Up, up and away

We have a coffered ceiling in our bedroom. The coffer and the main ceiling are painted white. I’d like to add moulding, but I don’t know where it would look best or what colour it should be in relation to the ceiling.

A coffered ceiling

Dear Debbie:

We have a coffered ceiling in our bedroom. The coffer and the main ceiling are painted white. I’d like to add moulding, but I don’t know where it would look best or what colour it should be in relation to the ceiling. I’d also like to paint the coffer a different shade than the ceiling. Please advise. Thank you. – Barbara

Dear Barbara:

Coffered ceilings have a rich architectural and decorative history with examples of breathtaking artistry and complexity seen throughout Roman and Renaissance times. The clean lines and simplicity of today’s coffered ceilings, such as the one in your bedroom, add to the feeling of height in the room as did their ornamented predecessors. The stepped detail also introduces a layer of architectural interest. How you choose to decorate the ceiling is a matter of taste; the possibilities are endless. In a room with no other trim or ornamentation, it is effective to simply paint the coffered ceiling white, or a very pale tint of blue. Or paint the upper tray and sides a slightly darker shade to set up a subtle contrast and diminish the feeling that there is a great white hole above you when you are in bed.

If you choose to add mouldings at the top of the wall, select a cornice with enough thickness to visually hold up the weight of the ceiling, as the ceiling will appear to be resting on the cornice. For a big impact, there are wonderful architectural wallpapers or murals available that you can apply inside the tray. In a bedroom, you don’t want the ceiling to feel top heavy, so look for a design that draws the eye to the centre of the ceiling.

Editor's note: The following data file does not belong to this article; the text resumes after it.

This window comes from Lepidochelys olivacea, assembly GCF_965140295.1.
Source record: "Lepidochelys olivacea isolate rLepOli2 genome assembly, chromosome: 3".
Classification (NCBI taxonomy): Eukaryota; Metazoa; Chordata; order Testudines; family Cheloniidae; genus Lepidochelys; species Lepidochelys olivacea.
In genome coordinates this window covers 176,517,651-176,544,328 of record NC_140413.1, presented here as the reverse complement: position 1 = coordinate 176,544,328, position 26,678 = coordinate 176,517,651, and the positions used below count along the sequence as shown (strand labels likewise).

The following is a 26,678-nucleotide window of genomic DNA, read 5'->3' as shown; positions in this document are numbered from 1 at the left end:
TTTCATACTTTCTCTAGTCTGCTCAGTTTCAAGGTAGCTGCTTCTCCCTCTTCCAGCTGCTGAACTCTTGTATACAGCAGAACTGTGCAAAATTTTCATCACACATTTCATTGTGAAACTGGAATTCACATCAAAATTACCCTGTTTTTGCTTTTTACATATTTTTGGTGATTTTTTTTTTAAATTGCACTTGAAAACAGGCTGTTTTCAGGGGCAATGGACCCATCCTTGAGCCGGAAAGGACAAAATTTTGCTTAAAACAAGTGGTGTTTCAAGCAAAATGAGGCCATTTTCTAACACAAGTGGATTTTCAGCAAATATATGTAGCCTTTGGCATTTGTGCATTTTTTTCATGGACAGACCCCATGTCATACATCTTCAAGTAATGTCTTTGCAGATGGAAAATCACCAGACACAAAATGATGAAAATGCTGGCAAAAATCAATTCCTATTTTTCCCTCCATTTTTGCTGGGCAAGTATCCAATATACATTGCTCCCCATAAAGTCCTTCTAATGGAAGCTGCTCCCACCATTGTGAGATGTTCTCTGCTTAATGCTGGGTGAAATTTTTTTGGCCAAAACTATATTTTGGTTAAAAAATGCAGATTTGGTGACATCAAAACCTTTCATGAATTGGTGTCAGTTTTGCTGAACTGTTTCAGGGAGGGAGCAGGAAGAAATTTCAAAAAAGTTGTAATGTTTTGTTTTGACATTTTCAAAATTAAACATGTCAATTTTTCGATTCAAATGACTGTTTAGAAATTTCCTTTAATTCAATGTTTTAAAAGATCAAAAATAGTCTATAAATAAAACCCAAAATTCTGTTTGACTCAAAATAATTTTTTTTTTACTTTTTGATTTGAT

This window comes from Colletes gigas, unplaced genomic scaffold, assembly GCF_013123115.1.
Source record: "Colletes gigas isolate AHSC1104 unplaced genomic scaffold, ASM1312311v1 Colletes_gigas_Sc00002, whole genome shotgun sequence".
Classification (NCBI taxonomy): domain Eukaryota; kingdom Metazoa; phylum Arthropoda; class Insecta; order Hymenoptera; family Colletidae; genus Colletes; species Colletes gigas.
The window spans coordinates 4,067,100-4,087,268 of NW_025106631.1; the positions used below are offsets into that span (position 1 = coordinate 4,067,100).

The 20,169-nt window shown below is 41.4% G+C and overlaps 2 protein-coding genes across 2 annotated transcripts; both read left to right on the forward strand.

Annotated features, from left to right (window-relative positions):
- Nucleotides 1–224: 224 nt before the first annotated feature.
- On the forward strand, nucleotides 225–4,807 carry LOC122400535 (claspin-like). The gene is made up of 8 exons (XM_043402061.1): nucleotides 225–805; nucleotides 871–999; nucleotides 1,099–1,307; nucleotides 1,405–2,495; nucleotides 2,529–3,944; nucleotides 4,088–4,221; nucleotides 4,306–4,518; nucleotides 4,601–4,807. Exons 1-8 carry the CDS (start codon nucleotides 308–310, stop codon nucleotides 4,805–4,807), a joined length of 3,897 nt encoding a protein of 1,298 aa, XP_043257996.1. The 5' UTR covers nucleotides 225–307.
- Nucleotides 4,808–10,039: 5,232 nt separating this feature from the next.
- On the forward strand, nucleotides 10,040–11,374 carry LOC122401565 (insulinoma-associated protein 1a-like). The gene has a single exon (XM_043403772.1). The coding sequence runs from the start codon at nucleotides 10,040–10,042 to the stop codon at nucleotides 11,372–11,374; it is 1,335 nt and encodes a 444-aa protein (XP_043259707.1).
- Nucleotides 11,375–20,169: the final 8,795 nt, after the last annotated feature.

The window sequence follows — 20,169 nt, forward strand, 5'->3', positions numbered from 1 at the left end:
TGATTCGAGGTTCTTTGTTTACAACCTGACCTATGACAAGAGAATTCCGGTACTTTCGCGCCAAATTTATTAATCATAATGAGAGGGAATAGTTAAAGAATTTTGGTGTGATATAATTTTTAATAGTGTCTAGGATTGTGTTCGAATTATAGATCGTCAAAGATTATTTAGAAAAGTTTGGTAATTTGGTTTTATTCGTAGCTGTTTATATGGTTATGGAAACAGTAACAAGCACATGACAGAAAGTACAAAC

Dear Debbie:

The master bedroom in our 1930s home is 14’x18’ with a 5’x8’ alcove. The ceiling curves down to about 4 feet from the floor on one side of the room, and curves down on two sides to meet the alcove. How do I paint this room? I would like to use shades of purple but don’t know where to start and stop on the curves. I enjoy reading your columns. – Joyce

Dear Joyce:

These rooms have lots of character but can be tricky to decorate as there doesn’t appear to be a natural stop and start point for painting. Why not paint the ceiling and walls in the bedroom lilac, and then apply a darker version of the same colour (purple) to the walls in the alcove. Wallpaper is another option for the alcove and would highlight the area beautifully. Look for today’s oversized, simplistic florals, and because the space is small it will be affordable.

Dear Debbie:

We just moved into a condo that has stucco ceilings everywhere but the kitchen and bathroom. We want to redecorate and are not sure how to paint the stucco. Can I paint the bedroom ceiling a colour (I’m thinking about mustard yellow) or should the stucco all be white? Thanks. – Tomas

Dear Tomas:

Painting stucco can be a bit problematic because of the uneven texture and the fragile nature of the plaster. You will find that even wiping across it or brushing it will cause bits to fall off. Always wear protective eye glasses, move the furniture out and cover up the floor. Stucco is also very porous, so begin by applying a paint primer with a soft brush or roller, using gentle strokes, and let the primer dry overnight.

You can paint stucco any colour you choose. Rich dark yellow will give the room old world charm if the walls are also covered in a dark hue. Otherwise it is best not to draw the eye to the stucco, so keep it white.

Debbie Travis’ House to Home column is produced by Debbie Travis and Barbara Dingle. Please email your questions to house2home@debbietravis.com.

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